European nations make the diplomatic, the civil, the colonial service attractive with a secure tenure of office dependent only on good behavior, and offer pensions for a life spent in the public service. Holland governs Java in peace, order, and prosperity, with a viceroy wielding absolute power and residents representing him by the side of the native rajahs, France admits colonial representatives to her legislative chamber in Paris, England varies her system from praotical independence to benevolent despotism, according to race and conditions. The systems of the nations differ, but the men active in each are subjected to rigid examinations, are promoted from grade to grade, are not subject to the whirling winds of party politics.
The clerk in a French consulate becomes subconsul at a small port in China, consul at Boston, chargé d'affaires at Washington. The district magistrate on a British rock in the West Indies becomes colonial secretary of Bermuda,
colonial secretary of Gilbraltar, colonial secretary of Guiana, governor of Guiana, and ends his career with the accolade of knighthood on his shoulders and the order of St. Michael and St. George on his breast.
I quote actual and not extraordinary cases in the diplomatic service of France, in the colonial service of Great Britain.
The educated youth of France, of Germany, of Holland, most of all of England, sees in the foreign, the diplomatic service, enormous possibilities for a permanent career in life with promotion for merit and an old age secure from want. There is not an empire in Europe in which the highest diplomatic rank is necessarily barred to the poor in purse. The only nation in the world whose niggardly salaries fail to meet the ordinary and necessary expenses of an ambassador, the only nation that simply cannot be represented by a poor man at the great courts of Europe, is the United States of America.
It is a terrible code that teaches that money making is the chief end of man and that success in the acquisition of wealth is to be the first condition of high public office. It is well to call a warning when above the cry from pulpit and platform, “Is it right?” there comes with increasing frequency the murmur of the exchanges, “ Will it pay ? ”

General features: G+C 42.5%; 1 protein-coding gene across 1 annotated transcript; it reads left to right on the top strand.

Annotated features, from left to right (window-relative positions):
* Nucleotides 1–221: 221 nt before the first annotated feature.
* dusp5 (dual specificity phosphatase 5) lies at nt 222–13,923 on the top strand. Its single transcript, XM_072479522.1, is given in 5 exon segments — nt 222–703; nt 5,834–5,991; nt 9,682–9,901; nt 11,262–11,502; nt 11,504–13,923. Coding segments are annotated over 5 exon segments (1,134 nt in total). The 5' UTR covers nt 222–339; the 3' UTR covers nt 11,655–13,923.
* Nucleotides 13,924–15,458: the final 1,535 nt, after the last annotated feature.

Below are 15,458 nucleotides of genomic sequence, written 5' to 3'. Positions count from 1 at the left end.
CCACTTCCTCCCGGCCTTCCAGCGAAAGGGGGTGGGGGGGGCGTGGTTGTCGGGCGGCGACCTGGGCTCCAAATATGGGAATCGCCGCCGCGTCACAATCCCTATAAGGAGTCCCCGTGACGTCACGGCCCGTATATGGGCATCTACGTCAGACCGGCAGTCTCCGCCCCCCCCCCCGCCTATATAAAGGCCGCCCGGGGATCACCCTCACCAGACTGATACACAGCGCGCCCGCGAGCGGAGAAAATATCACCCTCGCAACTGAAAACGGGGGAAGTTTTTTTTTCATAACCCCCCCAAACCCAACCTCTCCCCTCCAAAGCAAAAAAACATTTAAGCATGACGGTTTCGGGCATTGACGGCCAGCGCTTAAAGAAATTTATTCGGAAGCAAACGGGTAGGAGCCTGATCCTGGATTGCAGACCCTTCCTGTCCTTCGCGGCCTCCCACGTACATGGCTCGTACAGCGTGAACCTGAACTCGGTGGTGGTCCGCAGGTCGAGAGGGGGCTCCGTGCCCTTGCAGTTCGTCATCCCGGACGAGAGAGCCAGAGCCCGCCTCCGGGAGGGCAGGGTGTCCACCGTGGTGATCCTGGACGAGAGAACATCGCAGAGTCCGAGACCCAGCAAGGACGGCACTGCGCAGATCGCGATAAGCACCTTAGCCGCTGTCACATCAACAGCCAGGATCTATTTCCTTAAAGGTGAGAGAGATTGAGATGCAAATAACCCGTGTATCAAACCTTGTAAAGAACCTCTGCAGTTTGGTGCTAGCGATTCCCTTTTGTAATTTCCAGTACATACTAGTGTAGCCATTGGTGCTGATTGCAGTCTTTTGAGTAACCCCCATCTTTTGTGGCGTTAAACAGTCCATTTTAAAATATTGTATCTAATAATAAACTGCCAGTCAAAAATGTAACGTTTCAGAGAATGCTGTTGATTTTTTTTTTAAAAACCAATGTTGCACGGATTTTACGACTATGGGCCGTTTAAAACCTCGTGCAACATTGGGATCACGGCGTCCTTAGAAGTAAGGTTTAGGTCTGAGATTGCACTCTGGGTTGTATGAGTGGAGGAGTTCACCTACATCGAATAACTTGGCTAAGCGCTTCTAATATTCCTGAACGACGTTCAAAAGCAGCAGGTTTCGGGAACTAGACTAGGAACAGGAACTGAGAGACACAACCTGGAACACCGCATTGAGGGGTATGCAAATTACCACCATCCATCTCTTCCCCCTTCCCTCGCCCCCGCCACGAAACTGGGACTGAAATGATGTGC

The opportunities for money-making under our flag are so vast that those who avail themselves of them are too prone to forget that flag and opportunities alike exist only because some Americans remember that above the privileges of American wealth are the duties of American citizenship.
One hundred years ago the young Boston orator, born in the same year as the Republic, warned his hearers in this hall of the perils of commercialism. I can conceive to-day,
no more hideous betrayal of the first principles of American manhood than the advice to young men publicly given by the president of the gigantic steel corporation that is controlling the industry of the world.
It is a melancholy comment on our civilization that the poor boy who has risen under its institutions to the head of the world's greatest industrial organization has, in the hour of his success, no better word to his fellows than a cynical hint to eschew the higher education and to leave the school for the work-bench, if possible, in childhood.
“Education is useless,” he cries, “ unless it can be coined." Literature, music, art, history, and philosophy have never a word for him. There is no money in them. The lofty impulse which thrusts the reformer into public life, the soldier into battle, that in losing all he may help his country, finds no echo in this latest product of American civilization, to whom Brutus is a fool and Iago a prophet.
Twice in history has supreme power been given to a nation that has made a god of riches, once to Carthage,once to Spain.) The great merchant princes of Carthage were ready that' Hannibal and his mercenaries should fight their battles. They, too, deified the education of the counting-house. They, too, hired from abroad their poets and soldiers and musicians and artists and lived but that they might accumulate the means of hiring-and the dust of the desert is their monument and the record of their destruction their only title to a page in history.
The discovery of a new continent opened a Golconda to Spain. Neither torture nor slavery was forbidden to the adventurer who sought to fill his purse; the rack and the stake awaited the student who dared to fill his mind. Yet the very riches of her galleons taught Spain's sea foes how